I mentioned to some of you that even when I'm popping up in your classes on Mondays (and occasionally Fridays) that I'm still going to classes in the evening at ASU. Here's an example of what we do: 10 Minute Japanese Lesson

We practice teaching one another our languages. It's a lot cooler than my lesson plan makes it look; in last week's class alone, I learned French, German, Korean, and Sailor Moon. >X3

A 21 minute documentary about the infamous jukai (literally "sea of trees") though the eyes of a park ranger who has found the corpses of many suicides there. Despite some graphic images, it is very moving.




Think I'm going to change the layout of this page. Don't be surprised if everything suddenly looks different around this here text you're reading.
If you're feeling up to the challenge of college-level study and want to boost your experience with Japanese culture, the Reischauer Scholars Program is taking applications until October 18th. This is an intensive online course offered through Stanford University from February to June (Spring semester), designed to give students a solid foundation in everything that isn't language. It's free, and you don't need to know any Japanese to participate. From the website:
Currently entering its eleventh year, the RSP provides students with a broad overview of Japanese history, literature, religion, art, politics, economics, and contemporary society, with a special focus on the U.S.–Japan relationship. Ambassadors, top scholars, and experts throughout the United States and Japan provide online lectures and engage students in live discussion sessions. Students also complete readings and weekly assignments, with the coursework culminating in an independent research project. Final research projects are printed in journal format, and students are also required to lead two presentations on Japan at their schools or in their local communities. Students who successfully complete the course will earn Stanford Continuing Studies Program (CSP) credit and a Certificate of Completion from SPICE, Stanford University.
Brochure: http://www.stanford.edu/group/spice/RSP/RSP%20brochure.pdf

Application: http://iis-db.stanford.edu/docs/679/2014_RSP_Application.pdf (181.9KB)

For questions or more information, contact Naomi Funahashi, Reischauer Scholars Program Manager and Instructor, at [email protected].

(Honestly, If this weren't specifically limited to high school students, I would be signing up for it right now.)
The Summer Olympic Games are returning to Tokyo in 2020! 万歳!We should all be finished with college by then, right? Start making your travel plans; Japan's already got the architecture figured out.
On the more subtle side of design, those of you familiar with the current scandal over the 2014 Olympics in Sochi, Russia might argue that Japan's color choice for the initial logo of the 2020 games has a particular significance... although, to be fair, they're missing the orange, and Japan has used a rainbow theme in their past Olympic designs:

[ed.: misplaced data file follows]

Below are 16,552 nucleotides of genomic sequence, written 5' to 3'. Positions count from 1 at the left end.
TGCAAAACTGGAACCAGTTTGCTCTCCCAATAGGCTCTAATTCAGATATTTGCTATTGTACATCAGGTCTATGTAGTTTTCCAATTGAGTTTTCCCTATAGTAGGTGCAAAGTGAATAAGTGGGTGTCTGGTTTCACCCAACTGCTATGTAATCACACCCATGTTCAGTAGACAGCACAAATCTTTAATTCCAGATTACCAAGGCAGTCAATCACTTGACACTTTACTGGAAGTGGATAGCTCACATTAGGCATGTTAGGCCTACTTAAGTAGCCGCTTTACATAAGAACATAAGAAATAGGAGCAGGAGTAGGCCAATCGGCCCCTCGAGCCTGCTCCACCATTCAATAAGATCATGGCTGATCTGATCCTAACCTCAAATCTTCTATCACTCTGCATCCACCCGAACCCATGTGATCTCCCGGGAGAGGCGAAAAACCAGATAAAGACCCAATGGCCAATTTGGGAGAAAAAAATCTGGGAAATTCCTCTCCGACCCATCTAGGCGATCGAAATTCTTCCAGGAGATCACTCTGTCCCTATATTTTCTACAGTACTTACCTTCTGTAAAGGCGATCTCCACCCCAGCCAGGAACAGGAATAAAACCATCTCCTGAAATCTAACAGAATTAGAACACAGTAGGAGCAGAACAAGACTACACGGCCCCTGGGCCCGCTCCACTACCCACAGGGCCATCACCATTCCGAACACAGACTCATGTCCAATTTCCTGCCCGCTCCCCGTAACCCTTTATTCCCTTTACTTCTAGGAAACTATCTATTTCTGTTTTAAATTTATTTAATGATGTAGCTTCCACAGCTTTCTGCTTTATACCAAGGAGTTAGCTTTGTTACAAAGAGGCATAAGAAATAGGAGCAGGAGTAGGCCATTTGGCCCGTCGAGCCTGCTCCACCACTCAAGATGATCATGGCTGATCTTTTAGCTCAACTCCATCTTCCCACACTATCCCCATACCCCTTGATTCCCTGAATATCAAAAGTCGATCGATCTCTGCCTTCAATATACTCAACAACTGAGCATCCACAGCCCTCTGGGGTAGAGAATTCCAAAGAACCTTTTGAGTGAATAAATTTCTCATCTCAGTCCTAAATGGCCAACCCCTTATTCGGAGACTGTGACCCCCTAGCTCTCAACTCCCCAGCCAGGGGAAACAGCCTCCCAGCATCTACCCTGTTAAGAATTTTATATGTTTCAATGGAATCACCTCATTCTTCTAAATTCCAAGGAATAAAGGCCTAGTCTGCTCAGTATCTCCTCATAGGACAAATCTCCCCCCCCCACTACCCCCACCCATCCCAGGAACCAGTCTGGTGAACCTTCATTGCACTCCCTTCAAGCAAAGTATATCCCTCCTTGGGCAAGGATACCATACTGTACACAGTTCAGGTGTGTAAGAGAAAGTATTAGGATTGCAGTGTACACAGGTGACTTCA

Banzai once more! やった、日本!
"I am grateful to have met you."

Sayounara, Central no minna-san, and thank you for an amazing experience. ASU has set up my next assignment (Fall semester) in a different district, so I'll no-longer have the weekly treat of studying in the service of Toyota-sensei's classes. I miss you already!

I've still got "guest teacher"/substitute clearance with the Phoenix Union High School District, however, so I hope to come back to see you all again some time in the 2013-14 academic year. In the meantime, I'm still here on campus at ASU (yes, all summer long), and I'm more than happy to talk online or meet for study sessions if you're inspired to keep up language practice over the break. You know how to reach me.

Until we meet again, お元気で!
Yeah, but not really. I have learned my lesson; never pass around the sign-in sheet. -_-; Now can I have it back, please? Else I just have to do it the hard way from now on.
From among the displays of hate, terror, and despair that overrun the news these days, it's important to have a reminder of our shared humanity every so often. 
I'll see you all on Monday.
Thanks for a great class, sixth period. You gave me some amazing feedback for a report due in my own classes. We'll watch some more anime in the future, okay? Send me requests if you have any.

In other news, Toyota-sensei is working to get me into your class as a substitute for the week she is away in Japan in May. There's some paperwork to get through, but if it works out, I'll get to mess with your heads for a whole five days straight. >:3 *cue evil laughter* But seriously now, we're gonna have a great time. Five days won't be enough to hit all the topics and activities I'd like to cover, so I need your input. What kinds of games do you enjoy the most? What things that you've been learning still confuse you? What parts of Japanese culture do you want to know more about? Consider all the various aspects that the topic of "culture" really contains:

Toys and Games

...and a heck of a lot more. So yeah, anyway, think about it and get back to me. This is your big chance to get exactly what you want out of Japanese class. じゃまた!
In retrospect, a mochi-and-sushi lesson always takes precedence over a literacy lesson. I should probably have planned that better. Anyway, lesson plan is still loaded and ready to go, and the target is dialed in: it's all you, Sixth Period. We're going to watch anime and work on our listening comprehension. If we get done with that in short order, we can move on to manga.